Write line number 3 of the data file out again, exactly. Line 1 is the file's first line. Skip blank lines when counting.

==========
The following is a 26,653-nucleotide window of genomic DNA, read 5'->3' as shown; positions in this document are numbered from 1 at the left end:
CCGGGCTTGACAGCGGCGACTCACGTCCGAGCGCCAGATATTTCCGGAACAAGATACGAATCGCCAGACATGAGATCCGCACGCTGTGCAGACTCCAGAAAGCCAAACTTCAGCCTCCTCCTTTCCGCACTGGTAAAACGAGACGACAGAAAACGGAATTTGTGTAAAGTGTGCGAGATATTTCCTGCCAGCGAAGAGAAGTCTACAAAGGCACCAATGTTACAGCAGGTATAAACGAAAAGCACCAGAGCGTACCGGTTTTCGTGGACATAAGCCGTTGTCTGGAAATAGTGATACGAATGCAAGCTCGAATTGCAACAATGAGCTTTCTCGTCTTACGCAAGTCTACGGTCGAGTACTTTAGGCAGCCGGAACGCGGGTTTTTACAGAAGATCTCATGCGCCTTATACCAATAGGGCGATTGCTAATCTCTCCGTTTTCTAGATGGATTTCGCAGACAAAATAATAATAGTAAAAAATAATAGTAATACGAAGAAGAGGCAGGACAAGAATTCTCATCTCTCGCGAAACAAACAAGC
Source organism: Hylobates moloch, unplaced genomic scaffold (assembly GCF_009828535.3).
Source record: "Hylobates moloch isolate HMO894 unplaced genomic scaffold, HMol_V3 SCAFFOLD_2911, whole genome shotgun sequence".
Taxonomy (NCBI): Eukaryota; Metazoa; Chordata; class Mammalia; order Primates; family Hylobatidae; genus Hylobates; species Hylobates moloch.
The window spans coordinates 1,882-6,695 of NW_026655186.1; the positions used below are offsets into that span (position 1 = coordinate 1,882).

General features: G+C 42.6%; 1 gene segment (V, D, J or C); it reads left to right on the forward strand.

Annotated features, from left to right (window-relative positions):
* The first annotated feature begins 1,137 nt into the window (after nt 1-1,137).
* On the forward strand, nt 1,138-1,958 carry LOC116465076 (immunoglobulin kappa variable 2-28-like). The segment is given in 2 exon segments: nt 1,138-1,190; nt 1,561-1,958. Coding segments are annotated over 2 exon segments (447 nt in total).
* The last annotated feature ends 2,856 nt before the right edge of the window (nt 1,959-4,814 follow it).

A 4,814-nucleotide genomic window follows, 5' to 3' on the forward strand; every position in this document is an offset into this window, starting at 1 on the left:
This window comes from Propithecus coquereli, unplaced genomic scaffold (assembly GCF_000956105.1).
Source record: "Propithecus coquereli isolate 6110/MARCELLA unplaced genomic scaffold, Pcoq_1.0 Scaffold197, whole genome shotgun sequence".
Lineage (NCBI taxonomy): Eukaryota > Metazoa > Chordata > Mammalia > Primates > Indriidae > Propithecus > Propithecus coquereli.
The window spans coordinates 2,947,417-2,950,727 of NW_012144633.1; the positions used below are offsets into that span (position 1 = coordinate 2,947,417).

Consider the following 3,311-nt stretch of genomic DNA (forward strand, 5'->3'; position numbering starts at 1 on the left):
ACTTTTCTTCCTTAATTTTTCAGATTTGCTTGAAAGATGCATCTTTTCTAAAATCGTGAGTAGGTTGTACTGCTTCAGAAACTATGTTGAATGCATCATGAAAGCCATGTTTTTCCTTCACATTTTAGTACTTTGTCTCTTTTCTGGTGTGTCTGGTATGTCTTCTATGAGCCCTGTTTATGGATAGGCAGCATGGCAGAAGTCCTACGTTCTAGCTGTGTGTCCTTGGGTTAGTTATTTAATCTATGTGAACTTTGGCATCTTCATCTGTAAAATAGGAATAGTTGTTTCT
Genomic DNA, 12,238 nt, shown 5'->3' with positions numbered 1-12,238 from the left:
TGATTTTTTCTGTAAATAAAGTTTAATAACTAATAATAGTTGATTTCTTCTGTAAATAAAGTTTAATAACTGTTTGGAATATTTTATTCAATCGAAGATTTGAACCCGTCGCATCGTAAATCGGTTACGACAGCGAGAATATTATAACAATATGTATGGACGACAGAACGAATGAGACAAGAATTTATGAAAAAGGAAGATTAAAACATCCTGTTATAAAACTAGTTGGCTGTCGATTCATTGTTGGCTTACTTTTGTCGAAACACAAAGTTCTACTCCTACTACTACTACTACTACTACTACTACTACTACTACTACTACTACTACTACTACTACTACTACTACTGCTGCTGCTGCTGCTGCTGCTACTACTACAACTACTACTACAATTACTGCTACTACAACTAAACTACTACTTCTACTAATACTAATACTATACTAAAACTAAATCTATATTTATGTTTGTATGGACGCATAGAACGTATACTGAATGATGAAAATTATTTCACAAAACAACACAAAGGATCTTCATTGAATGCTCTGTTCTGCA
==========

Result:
Source organism: Hylobates moloch, unplaced genomic scaffold (assembly GCF_009828535.3).